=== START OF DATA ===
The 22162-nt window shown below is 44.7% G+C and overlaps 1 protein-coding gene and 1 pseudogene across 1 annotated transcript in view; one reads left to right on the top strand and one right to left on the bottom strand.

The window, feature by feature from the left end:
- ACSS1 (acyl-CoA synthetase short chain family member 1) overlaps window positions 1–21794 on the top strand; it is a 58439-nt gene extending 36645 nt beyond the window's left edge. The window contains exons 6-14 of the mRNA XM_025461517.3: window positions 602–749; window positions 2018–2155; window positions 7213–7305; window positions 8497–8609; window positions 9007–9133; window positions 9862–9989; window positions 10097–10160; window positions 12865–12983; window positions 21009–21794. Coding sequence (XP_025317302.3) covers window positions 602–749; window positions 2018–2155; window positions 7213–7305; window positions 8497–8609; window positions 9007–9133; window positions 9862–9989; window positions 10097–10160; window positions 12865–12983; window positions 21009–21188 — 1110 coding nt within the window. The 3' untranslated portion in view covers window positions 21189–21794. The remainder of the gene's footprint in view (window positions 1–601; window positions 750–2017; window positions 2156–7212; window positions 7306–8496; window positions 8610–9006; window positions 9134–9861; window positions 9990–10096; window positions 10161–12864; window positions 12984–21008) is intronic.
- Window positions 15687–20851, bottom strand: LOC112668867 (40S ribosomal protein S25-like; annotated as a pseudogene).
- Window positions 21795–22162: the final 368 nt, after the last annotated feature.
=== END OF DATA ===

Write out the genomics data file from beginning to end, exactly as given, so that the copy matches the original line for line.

The 22162-nt window shown below is 44.7% G+C and overlaps 1 protein-coding gene and 1 pseudogene across 1 annotated transcript in view; one reads left to right on the top strand and one right to left on the bottom strand.

The window, feature by feature from the left end:
- ACSS1 (acyl-CoA synthetase short chain family member 1) overlaps window positions 1–21794 on the top strand; it is a 58439-nt gene extending 36645 nt beyond the window's left edge. The window contains exons 6-14 of the mRNA XM_025461517.3: window positions 602–749; window positions 2018–2155; window positions 7213–7305; window positions 8497–8609; window positions 9007–9133; window positions 9862–9989; window positions 10097–10160; window positions 12865–12983; window positions 21009–21794. Coding sequence (XP_025317302.3) covers window positions 602–749; window positions 2018–2155; window positions 7213–7305; window positions 8497–8609; window positions 9007–9133; window positions 9862–9989; window positions 10097–10160; window positions 12865–12983; window positions 21009–21188 — 1110 coding nt within the window. The 3' untranslated portion in view covers window positions 21189–21794. The remainder of the gene's footprint in view (window positions 1–601; window positions 750–2017; window positions 2156–7212; window positions 7306–8496; window positions 8610–9006; window positions 9134–9861; window positions 9990–10096; window positions 10161–12864; window positions 12984–21008) is intronic.
- Window positions 15687–20851, bottom strand: LOC112668867 (40S ribosomal protein S25-like; annotated as a pseudogene).
- Window positions 21795–22162: the final 368 nt, after the last annotated feature.